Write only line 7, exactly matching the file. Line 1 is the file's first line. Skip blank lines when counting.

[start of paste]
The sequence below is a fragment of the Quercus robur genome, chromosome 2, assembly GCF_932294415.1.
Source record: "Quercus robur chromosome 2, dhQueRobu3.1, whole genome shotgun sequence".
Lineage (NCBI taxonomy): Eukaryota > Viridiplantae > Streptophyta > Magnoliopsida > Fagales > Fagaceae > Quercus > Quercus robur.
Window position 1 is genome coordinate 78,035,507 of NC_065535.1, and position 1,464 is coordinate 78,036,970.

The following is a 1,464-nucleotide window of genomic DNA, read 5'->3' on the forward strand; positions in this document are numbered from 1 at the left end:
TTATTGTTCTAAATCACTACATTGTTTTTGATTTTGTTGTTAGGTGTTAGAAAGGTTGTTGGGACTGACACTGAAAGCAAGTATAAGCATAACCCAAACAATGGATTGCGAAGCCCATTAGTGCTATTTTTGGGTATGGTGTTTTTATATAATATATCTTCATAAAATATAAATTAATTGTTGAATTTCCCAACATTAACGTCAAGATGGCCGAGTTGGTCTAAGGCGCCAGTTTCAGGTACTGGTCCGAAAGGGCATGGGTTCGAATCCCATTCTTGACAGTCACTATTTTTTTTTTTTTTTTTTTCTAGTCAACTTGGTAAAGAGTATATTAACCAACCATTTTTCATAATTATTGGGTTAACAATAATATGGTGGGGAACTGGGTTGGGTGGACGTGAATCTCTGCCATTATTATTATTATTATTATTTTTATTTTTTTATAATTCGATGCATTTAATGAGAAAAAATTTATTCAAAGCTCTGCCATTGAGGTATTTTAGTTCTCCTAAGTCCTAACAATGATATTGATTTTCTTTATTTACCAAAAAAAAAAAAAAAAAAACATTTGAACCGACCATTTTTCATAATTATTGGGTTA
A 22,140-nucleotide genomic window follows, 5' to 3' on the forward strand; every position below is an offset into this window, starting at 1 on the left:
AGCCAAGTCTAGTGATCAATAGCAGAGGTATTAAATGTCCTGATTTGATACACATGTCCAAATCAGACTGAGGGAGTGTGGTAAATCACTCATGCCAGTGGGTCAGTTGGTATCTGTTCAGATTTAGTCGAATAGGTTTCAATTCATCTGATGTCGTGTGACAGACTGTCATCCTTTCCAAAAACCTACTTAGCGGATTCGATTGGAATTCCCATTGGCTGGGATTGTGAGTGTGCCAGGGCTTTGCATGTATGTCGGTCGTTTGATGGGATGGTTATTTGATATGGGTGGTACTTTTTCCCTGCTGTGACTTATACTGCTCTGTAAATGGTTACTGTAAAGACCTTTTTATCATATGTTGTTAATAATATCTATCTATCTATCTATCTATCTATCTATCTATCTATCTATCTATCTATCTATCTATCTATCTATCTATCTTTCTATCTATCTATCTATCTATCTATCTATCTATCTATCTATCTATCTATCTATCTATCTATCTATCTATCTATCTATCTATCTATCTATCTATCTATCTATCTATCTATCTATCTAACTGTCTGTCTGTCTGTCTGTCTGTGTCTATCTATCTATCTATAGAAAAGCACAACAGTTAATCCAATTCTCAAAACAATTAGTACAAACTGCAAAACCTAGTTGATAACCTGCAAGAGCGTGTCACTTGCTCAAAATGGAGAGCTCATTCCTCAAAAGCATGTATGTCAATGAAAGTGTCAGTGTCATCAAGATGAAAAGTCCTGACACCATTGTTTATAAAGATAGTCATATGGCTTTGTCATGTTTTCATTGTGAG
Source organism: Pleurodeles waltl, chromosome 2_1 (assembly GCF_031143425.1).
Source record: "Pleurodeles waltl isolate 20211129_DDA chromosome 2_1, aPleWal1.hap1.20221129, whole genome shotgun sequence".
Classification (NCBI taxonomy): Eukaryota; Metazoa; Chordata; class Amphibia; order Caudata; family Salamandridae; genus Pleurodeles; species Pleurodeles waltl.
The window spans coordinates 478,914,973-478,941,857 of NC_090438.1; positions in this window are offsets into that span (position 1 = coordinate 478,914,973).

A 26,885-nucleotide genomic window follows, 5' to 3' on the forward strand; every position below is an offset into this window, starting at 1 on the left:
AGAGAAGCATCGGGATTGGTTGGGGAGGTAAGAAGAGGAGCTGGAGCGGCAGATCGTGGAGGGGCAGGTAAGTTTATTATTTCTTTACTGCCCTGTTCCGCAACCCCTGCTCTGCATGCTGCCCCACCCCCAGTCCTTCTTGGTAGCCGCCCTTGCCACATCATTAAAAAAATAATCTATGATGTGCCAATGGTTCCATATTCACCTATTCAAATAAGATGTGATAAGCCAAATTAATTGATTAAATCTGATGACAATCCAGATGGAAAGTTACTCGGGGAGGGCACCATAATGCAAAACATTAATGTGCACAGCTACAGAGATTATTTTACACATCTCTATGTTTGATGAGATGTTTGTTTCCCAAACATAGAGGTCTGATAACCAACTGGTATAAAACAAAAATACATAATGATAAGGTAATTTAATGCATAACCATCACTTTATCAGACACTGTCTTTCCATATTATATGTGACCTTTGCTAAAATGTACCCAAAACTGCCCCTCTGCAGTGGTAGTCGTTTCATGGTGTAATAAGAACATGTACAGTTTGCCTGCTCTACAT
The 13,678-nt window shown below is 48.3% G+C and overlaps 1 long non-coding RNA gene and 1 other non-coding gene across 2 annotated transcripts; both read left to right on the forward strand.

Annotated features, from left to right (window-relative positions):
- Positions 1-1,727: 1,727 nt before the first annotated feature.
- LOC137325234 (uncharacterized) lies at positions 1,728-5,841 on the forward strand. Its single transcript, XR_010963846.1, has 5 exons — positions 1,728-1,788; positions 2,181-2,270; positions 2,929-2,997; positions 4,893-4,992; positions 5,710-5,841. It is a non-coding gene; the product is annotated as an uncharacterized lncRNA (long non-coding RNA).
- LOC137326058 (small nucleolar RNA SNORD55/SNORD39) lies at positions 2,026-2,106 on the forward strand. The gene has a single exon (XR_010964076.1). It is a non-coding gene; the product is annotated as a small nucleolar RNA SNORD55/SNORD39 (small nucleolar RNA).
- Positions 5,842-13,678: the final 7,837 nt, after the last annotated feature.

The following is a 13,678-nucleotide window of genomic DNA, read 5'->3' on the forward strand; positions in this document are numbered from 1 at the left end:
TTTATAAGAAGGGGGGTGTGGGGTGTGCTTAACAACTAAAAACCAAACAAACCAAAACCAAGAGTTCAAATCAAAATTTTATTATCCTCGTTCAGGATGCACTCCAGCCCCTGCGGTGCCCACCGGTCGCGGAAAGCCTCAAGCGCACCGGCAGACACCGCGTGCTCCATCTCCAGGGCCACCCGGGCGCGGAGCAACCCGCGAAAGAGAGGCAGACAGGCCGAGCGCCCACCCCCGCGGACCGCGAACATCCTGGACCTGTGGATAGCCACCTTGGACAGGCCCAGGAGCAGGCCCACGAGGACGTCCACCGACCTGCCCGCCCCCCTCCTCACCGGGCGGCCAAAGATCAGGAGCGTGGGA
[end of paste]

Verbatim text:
A 22,140-nucleotide genomic window follows, 5' to 3' on the forward strand; every position below is an offset into this window, starting at 1 on the left: